Mixers

LiveMix (v. 0.49)

LiveMix is a mixer application intended for technicians at live performances. The user interface greatly resembles a hardware mixer board, complete with knobs, sliders, buttons, and faux-LCD readouts. Some of the customizable controls include master EQ, gain, volume, pre-fader, post-fader, pan, balance, reverb, and independently controlled channel/output volume.

JACK connections to the system playback output were already made when starting LiveMix. The virtual keyboard function of ZynAddSubFX worked great for us as an input.



Trackers

MilkyTracker (v. 0.90.80)

MilkyTracker is an audio tracker application modeled after the popular FastTracker 2 DOS app. MilkyTracker works by adding notes from instruments and/or samples into a pattern editor, where patterns can be looped. Notes are entered using corresponding keys on the computer keyboard; most of the letter keys and half the number keys activate notes.

Instruments are saved as .xi files, while samples can be in .wav. This application also has a built-in synthesizer. Sound samples can be created by drawing a waveform and instruments can be created using a piano roll editor.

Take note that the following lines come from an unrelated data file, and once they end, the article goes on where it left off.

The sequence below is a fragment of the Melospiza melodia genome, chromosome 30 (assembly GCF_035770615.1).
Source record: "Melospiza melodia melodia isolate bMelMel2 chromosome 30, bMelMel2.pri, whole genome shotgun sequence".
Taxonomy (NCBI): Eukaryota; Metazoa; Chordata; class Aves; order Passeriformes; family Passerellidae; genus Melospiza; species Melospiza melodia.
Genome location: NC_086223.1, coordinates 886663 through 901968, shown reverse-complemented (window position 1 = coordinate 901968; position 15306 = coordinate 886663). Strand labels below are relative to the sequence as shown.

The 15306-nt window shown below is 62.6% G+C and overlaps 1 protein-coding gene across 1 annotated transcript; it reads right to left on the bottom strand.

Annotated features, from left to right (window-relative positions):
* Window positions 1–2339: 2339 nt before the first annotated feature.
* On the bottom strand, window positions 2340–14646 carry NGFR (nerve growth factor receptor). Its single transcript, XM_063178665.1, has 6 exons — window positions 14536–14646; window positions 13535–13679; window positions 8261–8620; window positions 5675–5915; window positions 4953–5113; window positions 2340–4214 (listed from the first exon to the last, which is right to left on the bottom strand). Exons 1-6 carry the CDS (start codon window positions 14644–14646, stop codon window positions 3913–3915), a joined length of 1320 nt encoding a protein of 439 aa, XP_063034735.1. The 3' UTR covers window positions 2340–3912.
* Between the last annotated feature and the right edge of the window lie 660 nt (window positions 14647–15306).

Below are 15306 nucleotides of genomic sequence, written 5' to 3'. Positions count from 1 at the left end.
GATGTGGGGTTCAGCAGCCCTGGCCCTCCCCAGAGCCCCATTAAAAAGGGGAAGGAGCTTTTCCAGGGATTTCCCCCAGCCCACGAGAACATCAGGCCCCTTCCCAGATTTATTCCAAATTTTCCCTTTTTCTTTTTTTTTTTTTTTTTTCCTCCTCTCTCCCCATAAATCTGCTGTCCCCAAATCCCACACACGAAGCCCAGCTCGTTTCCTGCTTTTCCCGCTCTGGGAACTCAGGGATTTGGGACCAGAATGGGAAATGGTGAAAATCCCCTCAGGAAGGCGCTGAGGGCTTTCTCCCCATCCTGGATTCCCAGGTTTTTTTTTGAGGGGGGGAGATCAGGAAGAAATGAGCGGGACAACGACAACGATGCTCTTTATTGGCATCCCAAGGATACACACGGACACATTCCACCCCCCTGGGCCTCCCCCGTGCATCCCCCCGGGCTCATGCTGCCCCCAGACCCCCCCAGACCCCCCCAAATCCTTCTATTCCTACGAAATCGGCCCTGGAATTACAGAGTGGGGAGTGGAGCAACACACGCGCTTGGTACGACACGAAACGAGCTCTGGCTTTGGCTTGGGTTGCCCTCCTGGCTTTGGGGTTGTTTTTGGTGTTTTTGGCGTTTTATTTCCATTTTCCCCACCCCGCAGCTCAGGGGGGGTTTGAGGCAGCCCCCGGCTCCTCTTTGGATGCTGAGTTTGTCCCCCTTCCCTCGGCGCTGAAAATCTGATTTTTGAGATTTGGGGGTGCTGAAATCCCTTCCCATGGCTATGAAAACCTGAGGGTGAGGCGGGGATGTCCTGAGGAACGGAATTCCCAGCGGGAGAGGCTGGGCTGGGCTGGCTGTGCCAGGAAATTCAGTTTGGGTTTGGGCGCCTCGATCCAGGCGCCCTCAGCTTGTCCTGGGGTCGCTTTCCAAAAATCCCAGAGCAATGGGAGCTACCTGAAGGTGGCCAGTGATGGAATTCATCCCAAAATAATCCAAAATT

Ask a Category Expert

Create a new thread in the Reviews comments forum about this subject

Example: Notebook, Android, SSD hard drive

Display all 22 comments.
This thread is closed for comments
  • 1 Hide
    nekromobo , March 2, 2011 4:56 AM
    Now I remember why I read tom's.

    A great article!
  • 1 Hide
    akorzan , March 2, 2011 5:00 AM
    I found using WINE with, don't laugh, FL Studio works great. Latencies are on par with Windows. Only problem is some VST plugins have mouse problems... I.E: double-clicking has to be absurdly fast. Another trivial problem is that battery life in laptops is nonexistent with WINE and FL Studio.
  • -3 Hide
    longshotthe1st , March 2, 2011 5:04 AM
    Why would anyone even bother? Time is money, I'm going to just stick with what works.
  • -1 Hide
    damiensturdy , March 2, 2011 9:43 AM
    Great read. FLStudio is one of only two pieces of software that keeps me tied to Windows. Sure, it runs under Wine, but getting it working is a pain, and you're lucky to get 100% of the functionality. As an advanced user of FLStudio, I use almost everything the app provides, and I need it as low latency as possible. 20ms is too much- 10ms is better. In general I've never achieved